These policy prohibitions are subject to and limited by applicable statutes, ordinances, and governmental regulations, to agreements entered into by an MLS or board or association of REALTORS® and an agency of government, and to final decrees of courts or administrative agencies.

This policy does not prohibit boards or associations of REALTORS® or their MLSs from adopting rules or policies establishing the legitimate uses of MLS information, from prohibiting unauthorized uses of MLS information, or from establishing rules or policies necessary to prevent illegal collective action, including price-fixing and boycotts.

It is the duty and responsibility of all boards and associations of REALTORS® and MLSs owned by or controlled by boards or associations of REALTOS® to ensure that all bylaws, rules, regulations, and other governance provisions comply with all mandatory multiple listing policies of the National Association of REALTORS®. Boards and associations of REALTORS® failing to conform with these policies will be required to show cause why their charters should not be revoked.
What About Brokers and Agent and Antitrust?

Do you know the ins and outs of antitrust? Each of the following questions is True or False.
  1. Two competitors in my market asked me to cooperate with them in setting a “standard” commission for the area. I refused, but subsequently started charging the same rate that my competitors suggested. Because I didn't overtly agree to participate in price fixing, I am not part of a conspiracy. 
  2. Even though my salespeople are independent contractors, I may establish the commission rate for my company and require salespeople to charge that rate. 
  3. Brokers who agree not to cooperate with another company, such as by not showing that company's listings, do not violate antitrust laws if they enter into that agreement because they consider the company's aggressive "high-tech" marketing techniques to be unethical.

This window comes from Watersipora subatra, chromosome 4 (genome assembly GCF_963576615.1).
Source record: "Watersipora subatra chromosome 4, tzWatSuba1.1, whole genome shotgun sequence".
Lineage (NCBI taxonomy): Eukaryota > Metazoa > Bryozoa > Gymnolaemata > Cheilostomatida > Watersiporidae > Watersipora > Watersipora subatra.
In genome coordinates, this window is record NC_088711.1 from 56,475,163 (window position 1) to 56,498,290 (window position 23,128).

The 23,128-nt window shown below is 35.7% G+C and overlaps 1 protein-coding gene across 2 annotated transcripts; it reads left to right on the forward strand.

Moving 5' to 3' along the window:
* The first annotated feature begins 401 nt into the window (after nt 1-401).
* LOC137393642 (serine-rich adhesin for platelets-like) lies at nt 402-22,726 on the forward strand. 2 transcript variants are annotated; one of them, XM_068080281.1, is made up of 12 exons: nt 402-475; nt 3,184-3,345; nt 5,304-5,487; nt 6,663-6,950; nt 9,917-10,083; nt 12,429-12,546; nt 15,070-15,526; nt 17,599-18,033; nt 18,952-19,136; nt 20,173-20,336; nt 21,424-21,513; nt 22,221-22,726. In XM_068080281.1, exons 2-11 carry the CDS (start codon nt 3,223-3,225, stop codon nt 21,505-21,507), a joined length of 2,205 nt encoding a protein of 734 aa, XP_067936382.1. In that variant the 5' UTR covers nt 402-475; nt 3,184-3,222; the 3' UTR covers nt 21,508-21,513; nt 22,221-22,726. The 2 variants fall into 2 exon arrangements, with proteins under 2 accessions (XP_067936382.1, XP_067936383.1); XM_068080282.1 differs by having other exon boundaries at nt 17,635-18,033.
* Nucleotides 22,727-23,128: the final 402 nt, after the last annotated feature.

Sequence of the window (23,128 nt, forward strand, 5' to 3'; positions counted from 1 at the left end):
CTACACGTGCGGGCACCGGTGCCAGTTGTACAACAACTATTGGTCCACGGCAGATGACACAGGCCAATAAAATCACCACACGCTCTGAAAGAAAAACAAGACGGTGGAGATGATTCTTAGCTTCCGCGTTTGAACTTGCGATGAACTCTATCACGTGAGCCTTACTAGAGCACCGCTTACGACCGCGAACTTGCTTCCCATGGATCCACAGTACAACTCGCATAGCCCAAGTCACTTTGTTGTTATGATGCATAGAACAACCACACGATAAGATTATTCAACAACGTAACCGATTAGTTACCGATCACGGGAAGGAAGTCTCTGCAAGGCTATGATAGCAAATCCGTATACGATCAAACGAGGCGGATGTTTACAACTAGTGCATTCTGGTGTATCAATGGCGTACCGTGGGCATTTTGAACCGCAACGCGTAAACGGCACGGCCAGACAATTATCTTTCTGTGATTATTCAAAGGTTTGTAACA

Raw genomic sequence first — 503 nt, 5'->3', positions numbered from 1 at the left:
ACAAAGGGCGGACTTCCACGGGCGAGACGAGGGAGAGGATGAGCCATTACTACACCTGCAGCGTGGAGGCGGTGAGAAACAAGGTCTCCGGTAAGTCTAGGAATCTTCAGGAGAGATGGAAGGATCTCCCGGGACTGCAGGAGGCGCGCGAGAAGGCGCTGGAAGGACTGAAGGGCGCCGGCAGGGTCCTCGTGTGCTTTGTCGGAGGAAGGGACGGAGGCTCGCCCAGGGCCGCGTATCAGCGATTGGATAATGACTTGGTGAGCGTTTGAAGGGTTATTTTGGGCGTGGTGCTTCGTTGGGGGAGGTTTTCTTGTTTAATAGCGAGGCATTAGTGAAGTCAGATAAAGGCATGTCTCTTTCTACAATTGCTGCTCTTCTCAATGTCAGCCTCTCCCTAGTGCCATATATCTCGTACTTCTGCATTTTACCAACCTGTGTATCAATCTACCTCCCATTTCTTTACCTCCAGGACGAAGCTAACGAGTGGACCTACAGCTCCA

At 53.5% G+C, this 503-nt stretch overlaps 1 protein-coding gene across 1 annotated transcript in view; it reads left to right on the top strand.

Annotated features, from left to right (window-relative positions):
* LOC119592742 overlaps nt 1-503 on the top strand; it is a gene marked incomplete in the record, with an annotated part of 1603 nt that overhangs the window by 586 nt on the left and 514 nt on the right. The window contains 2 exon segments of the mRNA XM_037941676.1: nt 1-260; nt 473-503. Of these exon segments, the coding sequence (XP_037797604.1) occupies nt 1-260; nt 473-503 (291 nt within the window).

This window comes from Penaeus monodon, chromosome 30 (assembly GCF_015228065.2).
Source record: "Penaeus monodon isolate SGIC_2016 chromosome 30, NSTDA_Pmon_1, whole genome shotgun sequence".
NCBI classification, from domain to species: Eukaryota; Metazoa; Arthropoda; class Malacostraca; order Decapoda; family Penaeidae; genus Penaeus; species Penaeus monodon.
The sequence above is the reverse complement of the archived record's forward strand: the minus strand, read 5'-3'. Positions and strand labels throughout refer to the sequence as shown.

4. The best way to persuade sellers that they should enter into an exclusive-right-to-sell agreement with you is to tell them that MLS members have an "informal understanding" to show buyers exclusive-right-to-sell listings first. 
  5. My company benefits from MLS participation, but we don't want to pay a cooperative commission split to real estate companies that offer only nominal compensation on their listings, which we think they include simply so that their listings are shown on REALTOR.com and other public real estate Web sites. But if we decide to offer them the same amount of compensation that they offer us, we'll be breaking the law. 
  6. Antitrust price-fixing rules do not allow a real estate company to engage in a public advertising campaign that highlights the commission rate it charges to consumers. 
  7. Classified and display advertising rates in a local newspaper have increased substantially, which hurts all the real estate companies in town. Yet, no company is willing to stop advertising for fear of losing clients and customers to their competitors who continue to advertise at the high rates. To pressure the newspaper to reduce rates, which would benefit the companies and consumers, the real estate companies may agree that they will stop advertising unless and until the paper complies. 
  8. If one of my salespeople participates in a price-fixing discussion, my company can be held liable — even if I have no personal knowledge of the salesperson's conduct.
How do you think you did?  Check your answers at realtor.org!